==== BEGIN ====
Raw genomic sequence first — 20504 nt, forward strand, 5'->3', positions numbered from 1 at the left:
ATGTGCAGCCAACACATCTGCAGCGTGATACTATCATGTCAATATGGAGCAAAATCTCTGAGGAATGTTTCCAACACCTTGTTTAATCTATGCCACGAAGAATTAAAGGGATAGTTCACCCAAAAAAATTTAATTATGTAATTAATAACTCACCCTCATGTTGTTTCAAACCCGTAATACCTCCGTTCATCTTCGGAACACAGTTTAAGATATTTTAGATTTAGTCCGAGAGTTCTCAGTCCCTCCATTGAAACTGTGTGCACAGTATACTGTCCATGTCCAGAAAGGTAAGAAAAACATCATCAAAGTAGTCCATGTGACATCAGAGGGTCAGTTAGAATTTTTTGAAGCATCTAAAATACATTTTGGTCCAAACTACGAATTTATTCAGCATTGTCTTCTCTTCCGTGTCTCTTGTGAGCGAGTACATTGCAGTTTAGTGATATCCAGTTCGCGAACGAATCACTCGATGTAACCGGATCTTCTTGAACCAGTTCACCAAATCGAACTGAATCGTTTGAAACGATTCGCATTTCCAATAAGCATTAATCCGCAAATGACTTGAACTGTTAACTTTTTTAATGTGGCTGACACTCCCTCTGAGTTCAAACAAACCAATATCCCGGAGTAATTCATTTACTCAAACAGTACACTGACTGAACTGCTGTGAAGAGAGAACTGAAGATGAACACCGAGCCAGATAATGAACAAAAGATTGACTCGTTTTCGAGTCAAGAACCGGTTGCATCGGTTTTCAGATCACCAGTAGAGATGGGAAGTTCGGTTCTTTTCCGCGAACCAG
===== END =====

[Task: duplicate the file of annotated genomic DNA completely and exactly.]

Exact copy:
Raw genomic sequence first — 20504 nt, forward strand, 5'->3', positions numbered from 1 at the left:
ATGTGCAGCCAACACATCTGCAGCGTGATACTATCATGTCAATATGGAGCAAAATCTCTGAGGAATGTTTCCAACACCTTGTTTAATCTATGCCACGAAGAATTAAAGGGATAGTTCACCCAAAAAAATTTAATTATGTAATTAATAACTCACCCTCATGTTGTTTCAAACCCGTAATACCTCCGTTCATCTTCGGAACACAGTTTAAGATATTTTAGATTTAGTCCGAGAGTTCTCAGTCCCTCCATTGAAACTGTGTGCACAGTATACTGTCCATGTCCAGAAAGGTAAGAAAAACATCATCAAAGTAGTCCATGTGACATCAGAGGGTCAGTTAGAATTTTTTGAAGCATCTAAAATACATTTTGGTCCAAACTACGAATTTATTCAGCATTGTCTTCTCTTCCGTGTCTCTTGTGAGCGAGTACATTGCAGTTTAGTGATATCCAGTTCGCGAACGAATCACTCGATGTAACCGGATCTTCTTGAACCAGTTCACCAAATCGAACTGAATCGTTTGAAACGATTCGCATTTCCAATAAGCATTAATCCGCAAATGACTTGAACTGTTAACTTTTTTAATGTGGCTGACACTCCCTCTGAGTTCAAACAAACCAATATCCCGGAGTAATTCATTTACTCAAACAGTACACTGACTGAACTGCTGTGAAGAGAGAACTGAAGATGAACACCGAGCCAGATAATGAACAAAAGATTGACTCGTTTTCGAGTCAAGAACCGGTTGCATCGGTTTTCAGATCACCAGTAGAGATGGGAAGTTCGGTTCTTTTCCGCGAACCAG